One of the mysteries of the English language finally explained.
nounPlural hapax legomena
A term of which only one instance of use is recorded.
- ‘In philology a hapax legomenon is almost always a word and is a problem because a single usage doesn't generally give us enough information to figure out what it means.’
- ‘Moreover, many of the new words will occur only once; these are the so-called hapax legomena.’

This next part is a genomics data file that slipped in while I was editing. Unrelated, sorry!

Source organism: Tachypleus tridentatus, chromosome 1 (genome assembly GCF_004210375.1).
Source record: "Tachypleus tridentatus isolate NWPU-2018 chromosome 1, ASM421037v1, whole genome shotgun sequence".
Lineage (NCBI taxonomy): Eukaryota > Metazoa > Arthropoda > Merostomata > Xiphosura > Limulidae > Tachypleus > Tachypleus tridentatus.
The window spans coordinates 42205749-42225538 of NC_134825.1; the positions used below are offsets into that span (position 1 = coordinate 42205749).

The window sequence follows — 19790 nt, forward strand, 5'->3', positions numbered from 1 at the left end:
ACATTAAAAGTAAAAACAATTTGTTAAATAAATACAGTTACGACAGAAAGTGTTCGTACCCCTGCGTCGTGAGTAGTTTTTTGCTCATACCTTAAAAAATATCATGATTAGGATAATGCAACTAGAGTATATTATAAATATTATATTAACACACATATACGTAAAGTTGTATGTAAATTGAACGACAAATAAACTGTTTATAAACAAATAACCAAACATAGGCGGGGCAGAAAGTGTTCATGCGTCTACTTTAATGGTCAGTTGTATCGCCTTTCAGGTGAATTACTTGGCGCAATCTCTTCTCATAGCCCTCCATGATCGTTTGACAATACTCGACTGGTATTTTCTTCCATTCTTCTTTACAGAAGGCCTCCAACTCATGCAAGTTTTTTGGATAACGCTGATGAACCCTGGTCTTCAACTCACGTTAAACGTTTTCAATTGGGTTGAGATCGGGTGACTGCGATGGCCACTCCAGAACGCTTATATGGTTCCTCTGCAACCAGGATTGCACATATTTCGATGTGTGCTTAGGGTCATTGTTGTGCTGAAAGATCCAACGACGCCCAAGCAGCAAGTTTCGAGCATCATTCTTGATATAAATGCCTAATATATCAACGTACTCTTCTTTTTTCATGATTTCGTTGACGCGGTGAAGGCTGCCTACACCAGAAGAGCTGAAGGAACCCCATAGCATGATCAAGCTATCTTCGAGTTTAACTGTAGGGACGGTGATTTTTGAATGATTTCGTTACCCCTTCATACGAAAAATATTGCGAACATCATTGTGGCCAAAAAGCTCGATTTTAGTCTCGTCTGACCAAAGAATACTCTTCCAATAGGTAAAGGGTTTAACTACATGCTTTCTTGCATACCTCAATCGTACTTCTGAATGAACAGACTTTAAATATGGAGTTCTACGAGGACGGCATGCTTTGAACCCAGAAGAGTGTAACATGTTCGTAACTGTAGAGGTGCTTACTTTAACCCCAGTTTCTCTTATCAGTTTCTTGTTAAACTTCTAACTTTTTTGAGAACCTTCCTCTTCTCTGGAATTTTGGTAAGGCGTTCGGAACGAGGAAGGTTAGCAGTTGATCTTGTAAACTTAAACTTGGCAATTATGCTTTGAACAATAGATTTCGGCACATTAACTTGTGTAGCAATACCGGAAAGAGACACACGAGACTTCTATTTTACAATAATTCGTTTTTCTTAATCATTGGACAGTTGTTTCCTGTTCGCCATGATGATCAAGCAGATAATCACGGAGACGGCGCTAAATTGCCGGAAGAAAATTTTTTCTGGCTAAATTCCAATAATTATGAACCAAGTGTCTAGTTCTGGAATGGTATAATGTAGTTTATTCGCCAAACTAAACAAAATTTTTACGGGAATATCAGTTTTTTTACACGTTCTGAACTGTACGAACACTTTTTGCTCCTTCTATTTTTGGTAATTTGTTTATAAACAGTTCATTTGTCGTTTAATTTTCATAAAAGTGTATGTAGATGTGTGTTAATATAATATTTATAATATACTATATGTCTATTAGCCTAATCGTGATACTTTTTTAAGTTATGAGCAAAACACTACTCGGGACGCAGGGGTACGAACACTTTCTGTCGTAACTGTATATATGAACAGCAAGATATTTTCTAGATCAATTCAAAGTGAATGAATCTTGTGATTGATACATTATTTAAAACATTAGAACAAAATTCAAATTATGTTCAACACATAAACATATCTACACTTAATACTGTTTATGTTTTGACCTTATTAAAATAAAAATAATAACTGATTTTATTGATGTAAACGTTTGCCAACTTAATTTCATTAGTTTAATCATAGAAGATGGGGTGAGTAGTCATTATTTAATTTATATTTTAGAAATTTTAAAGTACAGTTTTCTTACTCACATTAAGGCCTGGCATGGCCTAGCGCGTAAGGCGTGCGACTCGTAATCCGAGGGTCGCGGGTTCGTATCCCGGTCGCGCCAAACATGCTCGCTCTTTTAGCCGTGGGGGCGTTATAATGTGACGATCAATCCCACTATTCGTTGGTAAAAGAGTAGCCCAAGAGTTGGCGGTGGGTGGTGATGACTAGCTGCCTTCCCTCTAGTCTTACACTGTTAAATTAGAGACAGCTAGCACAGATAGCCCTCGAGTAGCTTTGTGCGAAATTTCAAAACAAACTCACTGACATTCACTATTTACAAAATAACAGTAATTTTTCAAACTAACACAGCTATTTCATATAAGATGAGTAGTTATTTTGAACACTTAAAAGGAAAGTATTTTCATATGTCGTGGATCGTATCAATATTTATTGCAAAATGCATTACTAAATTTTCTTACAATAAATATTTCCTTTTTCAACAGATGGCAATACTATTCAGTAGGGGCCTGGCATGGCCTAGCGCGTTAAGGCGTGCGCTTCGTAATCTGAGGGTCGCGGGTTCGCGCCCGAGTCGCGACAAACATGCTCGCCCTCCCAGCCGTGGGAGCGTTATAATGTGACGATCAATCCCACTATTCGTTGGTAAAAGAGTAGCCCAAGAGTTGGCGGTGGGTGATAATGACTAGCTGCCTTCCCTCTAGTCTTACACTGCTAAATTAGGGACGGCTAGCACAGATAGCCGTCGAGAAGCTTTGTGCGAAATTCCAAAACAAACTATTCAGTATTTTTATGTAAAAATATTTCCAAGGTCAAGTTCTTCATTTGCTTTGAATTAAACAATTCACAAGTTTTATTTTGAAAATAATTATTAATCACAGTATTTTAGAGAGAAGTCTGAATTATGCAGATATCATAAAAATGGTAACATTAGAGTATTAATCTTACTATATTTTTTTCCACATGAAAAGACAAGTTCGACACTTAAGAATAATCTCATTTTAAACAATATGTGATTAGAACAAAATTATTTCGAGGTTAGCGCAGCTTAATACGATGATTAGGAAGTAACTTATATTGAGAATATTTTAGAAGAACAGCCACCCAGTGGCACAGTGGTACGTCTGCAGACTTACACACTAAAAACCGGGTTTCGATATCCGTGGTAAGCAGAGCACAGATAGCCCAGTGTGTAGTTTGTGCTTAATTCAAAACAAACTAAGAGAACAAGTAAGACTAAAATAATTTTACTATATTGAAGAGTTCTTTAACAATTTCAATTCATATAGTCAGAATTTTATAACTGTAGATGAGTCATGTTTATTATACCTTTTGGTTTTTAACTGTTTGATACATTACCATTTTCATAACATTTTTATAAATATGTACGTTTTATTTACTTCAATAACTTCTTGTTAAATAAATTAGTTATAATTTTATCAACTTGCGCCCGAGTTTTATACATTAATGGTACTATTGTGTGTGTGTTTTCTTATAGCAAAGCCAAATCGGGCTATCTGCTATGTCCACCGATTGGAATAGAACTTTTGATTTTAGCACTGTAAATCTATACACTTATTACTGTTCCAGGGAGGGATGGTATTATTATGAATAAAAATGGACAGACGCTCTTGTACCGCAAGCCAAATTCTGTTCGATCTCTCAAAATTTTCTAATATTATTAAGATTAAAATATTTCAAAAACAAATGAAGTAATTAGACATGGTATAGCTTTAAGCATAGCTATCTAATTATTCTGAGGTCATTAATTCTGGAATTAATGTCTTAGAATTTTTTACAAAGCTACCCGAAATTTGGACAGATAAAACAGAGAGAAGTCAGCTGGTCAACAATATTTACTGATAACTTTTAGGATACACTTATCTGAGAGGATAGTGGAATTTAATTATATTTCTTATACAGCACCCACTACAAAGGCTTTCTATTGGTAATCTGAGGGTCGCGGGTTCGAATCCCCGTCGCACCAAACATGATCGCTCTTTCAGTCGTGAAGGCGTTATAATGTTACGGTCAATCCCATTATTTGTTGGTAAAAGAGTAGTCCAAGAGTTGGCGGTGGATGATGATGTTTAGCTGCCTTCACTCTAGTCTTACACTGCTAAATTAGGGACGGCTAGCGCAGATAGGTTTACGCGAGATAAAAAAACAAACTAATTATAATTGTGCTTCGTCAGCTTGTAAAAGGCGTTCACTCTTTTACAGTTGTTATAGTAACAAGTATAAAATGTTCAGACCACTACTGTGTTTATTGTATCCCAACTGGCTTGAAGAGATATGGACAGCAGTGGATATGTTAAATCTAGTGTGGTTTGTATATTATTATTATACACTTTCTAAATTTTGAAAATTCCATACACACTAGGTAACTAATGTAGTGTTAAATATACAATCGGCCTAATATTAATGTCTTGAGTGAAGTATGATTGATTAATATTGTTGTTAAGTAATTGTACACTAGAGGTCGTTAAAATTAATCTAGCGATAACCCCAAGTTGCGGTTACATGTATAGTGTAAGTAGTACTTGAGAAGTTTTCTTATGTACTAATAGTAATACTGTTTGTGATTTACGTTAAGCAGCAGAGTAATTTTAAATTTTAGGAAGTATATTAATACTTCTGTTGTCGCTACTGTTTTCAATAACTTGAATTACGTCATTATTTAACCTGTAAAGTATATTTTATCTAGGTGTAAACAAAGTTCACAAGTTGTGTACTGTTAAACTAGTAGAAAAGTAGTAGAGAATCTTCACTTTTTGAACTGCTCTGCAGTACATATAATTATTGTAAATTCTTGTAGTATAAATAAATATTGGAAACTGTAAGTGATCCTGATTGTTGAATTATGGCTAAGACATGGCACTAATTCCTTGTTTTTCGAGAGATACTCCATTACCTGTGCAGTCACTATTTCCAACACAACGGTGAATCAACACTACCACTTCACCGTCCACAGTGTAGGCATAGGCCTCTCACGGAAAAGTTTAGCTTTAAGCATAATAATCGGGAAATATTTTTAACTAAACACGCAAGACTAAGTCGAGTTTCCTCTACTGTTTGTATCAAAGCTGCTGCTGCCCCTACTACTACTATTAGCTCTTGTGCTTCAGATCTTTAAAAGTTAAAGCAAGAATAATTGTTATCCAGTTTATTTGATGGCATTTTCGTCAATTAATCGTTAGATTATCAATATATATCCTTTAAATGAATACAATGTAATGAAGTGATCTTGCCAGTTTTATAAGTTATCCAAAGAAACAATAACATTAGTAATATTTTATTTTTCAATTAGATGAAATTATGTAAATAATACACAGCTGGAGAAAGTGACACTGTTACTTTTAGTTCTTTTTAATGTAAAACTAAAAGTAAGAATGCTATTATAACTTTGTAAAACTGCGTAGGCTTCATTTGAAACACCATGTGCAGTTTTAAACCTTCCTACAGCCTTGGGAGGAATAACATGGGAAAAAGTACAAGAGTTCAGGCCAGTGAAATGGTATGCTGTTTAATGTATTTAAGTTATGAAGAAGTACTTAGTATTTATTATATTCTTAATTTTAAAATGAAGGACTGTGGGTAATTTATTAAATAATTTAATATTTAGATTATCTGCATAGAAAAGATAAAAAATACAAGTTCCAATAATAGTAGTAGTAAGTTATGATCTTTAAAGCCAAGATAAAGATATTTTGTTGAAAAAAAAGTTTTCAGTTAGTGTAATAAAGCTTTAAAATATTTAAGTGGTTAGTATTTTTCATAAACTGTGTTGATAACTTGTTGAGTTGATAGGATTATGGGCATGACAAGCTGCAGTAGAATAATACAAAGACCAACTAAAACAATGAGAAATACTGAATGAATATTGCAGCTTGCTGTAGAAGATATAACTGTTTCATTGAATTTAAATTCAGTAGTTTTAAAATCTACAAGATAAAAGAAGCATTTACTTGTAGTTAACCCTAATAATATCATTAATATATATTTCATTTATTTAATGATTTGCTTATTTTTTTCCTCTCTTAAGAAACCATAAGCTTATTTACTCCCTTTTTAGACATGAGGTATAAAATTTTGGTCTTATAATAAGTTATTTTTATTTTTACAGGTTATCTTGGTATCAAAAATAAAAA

- ‘Pope notes that Job has more hapax legomena (words which occur only once in the whole Bible) than any other Biblical book.’
- ‘Grattius' diction - which includes numerous technical terms and hapax legomena - and versification are Augustan, but he does not always express himself lucidly.’
- ‘Just where did this hapax legomenon of a word come from?’
Mid 17th century: Greek, ‘a thing said once’, from hapax ‘once’ and the passive participle of legein ‘to say’.
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